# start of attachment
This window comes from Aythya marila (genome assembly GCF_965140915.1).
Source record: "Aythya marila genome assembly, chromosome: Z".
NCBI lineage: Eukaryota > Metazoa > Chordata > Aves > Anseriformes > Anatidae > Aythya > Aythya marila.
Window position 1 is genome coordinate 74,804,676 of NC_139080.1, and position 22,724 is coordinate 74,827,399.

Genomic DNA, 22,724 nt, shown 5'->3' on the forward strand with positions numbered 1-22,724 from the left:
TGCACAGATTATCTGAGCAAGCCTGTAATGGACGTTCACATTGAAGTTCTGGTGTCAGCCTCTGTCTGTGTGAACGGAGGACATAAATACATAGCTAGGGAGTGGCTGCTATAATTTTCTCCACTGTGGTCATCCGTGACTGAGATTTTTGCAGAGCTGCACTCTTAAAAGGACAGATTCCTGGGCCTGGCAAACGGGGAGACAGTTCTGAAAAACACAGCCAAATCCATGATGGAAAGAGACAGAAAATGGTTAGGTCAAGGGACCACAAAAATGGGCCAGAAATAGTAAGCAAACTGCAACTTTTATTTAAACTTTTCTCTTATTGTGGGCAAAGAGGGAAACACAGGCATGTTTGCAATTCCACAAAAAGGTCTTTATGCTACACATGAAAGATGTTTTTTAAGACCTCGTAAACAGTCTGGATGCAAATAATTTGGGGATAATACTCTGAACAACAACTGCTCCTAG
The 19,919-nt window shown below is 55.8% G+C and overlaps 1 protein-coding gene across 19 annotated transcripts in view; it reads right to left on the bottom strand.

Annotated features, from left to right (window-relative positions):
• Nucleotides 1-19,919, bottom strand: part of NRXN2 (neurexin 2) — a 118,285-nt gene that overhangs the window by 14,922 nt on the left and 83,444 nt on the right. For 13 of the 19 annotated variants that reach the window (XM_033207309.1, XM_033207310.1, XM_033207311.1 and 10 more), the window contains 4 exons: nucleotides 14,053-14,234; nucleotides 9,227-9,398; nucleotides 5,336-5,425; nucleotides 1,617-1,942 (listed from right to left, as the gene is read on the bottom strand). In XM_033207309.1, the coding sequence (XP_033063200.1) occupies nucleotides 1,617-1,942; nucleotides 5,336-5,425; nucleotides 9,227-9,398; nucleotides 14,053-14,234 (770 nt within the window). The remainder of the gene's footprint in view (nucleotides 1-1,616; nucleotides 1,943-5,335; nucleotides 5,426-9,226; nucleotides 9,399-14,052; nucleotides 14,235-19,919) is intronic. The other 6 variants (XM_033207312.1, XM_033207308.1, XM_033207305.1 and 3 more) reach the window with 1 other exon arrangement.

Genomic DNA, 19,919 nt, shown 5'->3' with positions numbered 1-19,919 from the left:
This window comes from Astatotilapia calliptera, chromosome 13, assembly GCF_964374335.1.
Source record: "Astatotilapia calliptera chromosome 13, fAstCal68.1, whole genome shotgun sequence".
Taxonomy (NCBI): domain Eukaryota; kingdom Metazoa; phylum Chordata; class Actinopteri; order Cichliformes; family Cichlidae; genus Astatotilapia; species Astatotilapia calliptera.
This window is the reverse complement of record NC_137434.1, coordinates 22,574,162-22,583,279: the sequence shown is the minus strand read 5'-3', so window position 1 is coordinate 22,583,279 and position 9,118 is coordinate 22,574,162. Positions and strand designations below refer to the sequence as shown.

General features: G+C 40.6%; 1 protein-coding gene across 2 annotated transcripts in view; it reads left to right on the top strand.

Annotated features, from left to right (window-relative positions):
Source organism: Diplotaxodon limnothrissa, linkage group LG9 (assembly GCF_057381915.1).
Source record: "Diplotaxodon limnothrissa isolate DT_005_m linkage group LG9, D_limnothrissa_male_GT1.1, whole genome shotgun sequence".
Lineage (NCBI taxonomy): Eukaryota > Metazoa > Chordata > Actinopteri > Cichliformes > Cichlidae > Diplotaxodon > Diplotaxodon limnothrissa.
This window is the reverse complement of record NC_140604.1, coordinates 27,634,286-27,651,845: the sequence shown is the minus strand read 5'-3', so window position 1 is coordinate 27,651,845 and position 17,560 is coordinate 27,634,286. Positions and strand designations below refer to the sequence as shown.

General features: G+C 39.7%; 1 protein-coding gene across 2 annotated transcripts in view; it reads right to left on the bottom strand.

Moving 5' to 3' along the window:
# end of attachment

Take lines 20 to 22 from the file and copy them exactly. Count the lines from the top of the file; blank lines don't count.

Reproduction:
This window is the reverse complement of record NC_140604.1, coordinates 27,634,286-27,651,845: the sequence shown is the minus strand read 5'-3', so window position 1 is coordinate 27,651,845 and position 17,560 is coordinate 27,634,286. Positions and strand designations below refer to the sequence as shown.

General features: G+C 39.7%; 1 protein-coding gene across 2 annotated transcripts in view; it reads right to left on the bottom strand.

Moving 5' to 3' along the window: